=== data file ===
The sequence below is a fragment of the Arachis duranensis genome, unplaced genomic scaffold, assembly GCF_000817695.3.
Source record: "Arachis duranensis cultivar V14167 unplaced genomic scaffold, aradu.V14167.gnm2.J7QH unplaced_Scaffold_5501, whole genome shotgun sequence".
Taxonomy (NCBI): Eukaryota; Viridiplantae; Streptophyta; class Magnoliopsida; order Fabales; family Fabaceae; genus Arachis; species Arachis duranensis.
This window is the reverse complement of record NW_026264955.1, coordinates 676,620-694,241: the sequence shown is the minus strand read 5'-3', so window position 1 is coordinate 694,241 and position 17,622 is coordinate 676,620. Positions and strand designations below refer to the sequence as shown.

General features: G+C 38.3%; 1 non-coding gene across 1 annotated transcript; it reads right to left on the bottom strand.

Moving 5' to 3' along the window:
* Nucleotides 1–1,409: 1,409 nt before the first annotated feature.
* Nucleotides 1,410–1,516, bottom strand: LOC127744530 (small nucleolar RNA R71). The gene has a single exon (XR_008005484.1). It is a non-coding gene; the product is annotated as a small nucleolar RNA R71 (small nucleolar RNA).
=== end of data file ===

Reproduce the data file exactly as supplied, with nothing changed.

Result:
The sequence below is a fragment of the Arachis duranensis genome, unplaced genomic scaffold, assembly GCF_000817695.3.
Source record: "Arachis duranensis cultivar V14167 unplaced genomic scaffold, aradu.V14167.gnm2.J7QH unplaced_Scaffold_5501, whole genome shotgun sequence".
Taxonomy (NCBI): Eukaryota; Viridiplantae; Streptophyta; class Magnoliopsida; order Fabales; family Fabaceae; genus Arachis; species Arachis duranensis.
This window is the reverse complement of record NW_026264955.1, coordinates 676,620-694,241: the sequence shown is the minus strand read 5'-3', so window position 1 is coordinate 694,241 and position 17,622 is coordinate 676,620. Positions and strand designations below refer to the sequence as shown.

General features: G+C 38.3%; 1 non-coding gene across 1 annotated transcript; it reads right to left on the bottom strand.

Moving 5' to 3' along the window:
* Nucleotides 1–1,409: 1,409 nt before the first annotated feature.
* Nucleotides 1,410–1,516, bottom strand: LOC127744530 (small nucleolar RNA R71). The gene has a single exon (XR_008005484.1). It is a non-coding gene; the product is annotated as a small nucleolar RNA R71 (small nucleolar RNA).